So far we have discussed some of the basic ideas underpinning sociological analyses of social organisation and behaviour. These will be developed and applied in much greater depth as the course develops. At this point, however, I want to introduce the idea that although sociologists generally agree about a number of basic aspects of human behaviour (in particular, the idea that it is learned), there are numerous differences between sociologists over the interpretation and significance of this basic idea.
It is important, therefore, the understand that not all sociologists agree about how society is defined or how it can be studied.
The link between the work we've done and the idea of sociological perspectives is that of values; the arguments that exist within Sociology are largely based on the values that sociologists use to help them in their work. These values are usually clearly stated so that the reader knows exactly what a particular sociologist thinks about the basic nature of social life.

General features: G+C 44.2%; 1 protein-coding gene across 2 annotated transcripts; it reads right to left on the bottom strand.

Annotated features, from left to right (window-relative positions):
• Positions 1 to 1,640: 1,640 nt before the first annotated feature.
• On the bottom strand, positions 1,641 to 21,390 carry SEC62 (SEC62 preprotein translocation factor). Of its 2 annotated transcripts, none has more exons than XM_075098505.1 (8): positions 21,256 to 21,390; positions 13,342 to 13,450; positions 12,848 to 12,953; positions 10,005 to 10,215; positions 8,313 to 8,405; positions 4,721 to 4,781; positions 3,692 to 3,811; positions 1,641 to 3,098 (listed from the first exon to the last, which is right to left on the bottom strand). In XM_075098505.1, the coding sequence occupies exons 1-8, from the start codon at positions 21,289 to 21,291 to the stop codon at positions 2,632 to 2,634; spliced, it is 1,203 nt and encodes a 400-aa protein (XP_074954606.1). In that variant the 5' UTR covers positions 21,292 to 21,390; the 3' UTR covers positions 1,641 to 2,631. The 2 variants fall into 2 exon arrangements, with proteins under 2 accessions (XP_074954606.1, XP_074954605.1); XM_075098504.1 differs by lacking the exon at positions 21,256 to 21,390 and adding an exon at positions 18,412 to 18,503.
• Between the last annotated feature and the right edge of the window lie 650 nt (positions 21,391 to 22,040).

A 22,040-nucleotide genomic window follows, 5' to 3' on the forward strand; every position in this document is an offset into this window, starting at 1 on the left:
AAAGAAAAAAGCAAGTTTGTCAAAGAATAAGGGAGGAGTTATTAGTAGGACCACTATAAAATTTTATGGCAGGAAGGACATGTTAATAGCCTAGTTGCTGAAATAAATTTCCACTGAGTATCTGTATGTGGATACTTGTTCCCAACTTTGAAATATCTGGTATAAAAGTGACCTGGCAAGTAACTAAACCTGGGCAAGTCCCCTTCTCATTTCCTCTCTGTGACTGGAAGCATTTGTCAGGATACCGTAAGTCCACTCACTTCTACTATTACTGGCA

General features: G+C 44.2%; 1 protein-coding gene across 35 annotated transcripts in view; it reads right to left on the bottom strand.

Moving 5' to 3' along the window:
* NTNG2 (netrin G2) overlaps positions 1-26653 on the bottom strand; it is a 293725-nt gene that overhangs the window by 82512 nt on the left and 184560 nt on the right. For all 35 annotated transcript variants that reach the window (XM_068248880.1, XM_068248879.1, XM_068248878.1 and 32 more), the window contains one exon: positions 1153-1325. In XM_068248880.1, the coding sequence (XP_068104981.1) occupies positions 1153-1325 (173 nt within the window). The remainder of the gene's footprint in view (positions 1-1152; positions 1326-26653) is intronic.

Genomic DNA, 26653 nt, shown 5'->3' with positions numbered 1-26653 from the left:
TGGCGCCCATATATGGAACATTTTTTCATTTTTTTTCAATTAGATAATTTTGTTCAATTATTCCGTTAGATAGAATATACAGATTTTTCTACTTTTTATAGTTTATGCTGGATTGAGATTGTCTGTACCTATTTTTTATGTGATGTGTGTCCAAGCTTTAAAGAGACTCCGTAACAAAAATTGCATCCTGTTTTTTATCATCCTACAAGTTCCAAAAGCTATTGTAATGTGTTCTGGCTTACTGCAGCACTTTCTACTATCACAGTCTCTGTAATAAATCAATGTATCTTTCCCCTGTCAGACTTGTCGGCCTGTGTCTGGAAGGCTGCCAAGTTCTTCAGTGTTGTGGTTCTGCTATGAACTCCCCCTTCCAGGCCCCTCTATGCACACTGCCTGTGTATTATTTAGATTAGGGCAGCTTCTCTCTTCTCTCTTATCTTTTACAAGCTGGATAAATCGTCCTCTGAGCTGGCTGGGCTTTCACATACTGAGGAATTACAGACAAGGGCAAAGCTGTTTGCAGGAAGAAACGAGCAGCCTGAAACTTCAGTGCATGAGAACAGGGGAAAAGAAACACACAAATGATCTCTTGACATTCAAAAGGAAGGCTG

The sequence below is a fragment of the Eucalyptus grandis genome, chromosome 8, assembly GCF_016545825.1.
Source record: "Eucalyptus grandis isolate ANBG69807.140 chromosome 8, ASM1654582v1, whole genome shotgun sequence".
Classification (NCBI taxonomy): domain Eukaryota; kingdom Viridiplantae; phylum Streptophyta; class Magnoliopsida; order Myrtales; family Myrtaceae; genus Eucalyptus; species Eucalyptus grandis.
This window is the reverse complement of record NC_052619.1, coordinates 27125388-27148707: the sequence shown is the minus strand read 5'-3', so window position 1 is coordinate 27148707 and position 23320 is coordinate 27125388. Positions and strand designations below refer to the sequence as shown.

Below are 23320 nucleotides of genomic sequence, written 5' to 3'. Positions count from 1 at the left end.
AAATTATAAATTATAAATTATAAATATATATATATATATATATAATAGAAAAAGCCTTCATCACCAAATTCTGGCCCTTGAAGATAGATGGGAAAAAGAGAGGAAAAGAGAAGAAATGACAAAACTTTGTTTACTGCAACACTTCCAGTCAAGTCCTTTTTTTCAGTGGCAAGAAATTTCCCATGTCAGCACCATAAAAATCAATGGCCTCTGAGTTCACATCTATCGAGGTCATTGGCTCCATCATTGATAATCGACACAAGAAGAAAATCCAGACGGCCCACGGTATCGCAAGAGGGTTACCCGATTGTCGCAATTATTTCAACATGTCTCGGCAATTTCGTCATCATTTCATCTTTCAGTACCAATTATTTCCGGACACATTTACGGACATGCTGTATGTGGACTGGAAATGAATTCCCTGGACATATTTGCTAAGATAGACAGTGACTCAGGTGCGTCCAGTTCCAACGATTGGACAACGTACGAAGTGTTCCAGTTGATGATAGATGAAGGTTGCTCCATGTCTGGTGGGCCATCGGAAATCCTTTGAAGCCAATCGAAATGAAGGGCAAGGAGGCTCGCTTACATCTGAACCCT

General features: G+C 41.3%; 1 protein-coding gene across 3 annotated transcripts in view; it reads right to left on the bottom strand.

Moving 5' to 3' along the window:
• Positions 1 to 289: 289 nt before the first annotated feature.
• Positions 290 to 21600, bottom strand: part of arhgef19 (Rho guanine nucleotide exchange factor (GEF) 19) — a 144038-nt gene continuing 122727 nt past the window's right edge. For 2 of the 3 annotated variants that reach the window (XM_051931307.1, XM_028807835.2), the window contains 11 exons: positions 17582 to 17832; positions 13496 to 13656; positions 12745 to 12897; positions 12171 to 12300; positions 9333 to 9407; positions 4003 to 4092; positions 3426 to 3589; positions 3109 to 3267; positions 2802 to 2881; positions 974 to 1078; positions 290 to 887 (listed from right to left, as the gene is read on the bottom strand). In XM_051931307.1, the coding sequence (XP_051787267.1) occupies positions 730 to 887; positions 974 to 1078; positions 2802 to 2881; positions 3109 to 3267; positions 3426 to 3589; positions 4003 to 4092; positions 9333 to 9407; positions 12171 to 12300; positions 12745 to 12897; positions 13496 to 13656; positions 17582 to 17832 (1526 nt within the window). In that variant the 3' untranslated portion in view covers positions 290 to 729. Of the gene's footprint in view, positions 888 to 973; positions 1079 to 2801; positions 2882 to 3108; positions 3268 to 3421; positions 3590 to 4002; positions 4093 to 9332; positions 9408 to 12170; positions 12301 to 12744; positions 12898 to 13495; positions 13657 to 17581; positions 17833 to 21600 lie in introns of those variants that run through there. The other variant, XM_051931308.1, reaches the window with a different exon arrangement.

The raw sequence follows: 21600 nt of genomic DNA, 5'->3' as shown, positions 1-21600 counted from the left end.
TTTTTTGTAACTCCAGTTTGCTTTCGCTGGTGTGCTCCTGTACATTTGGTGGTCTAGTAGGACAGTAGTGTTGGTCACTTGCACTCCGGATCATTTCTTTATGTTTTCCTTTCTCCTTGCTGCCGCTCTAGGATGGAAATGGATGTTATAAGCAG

Generally, we can identify three very broad categories of sociological values (sometimes called "sociological perspectives" or "ways of seeing the social world").
You should keep in mind the fact that this is only a very brief and simplified introduction to the idea of different perspectives.
Each of the above perspectives "sees" the social world in different ways and like all ways of seeing the social world that are based upon our values, it should be evident that the kind of values you bring into your study of Sociology and the social world will affect both the way you see that world and, most importantly, the way that you think it is right to study that world.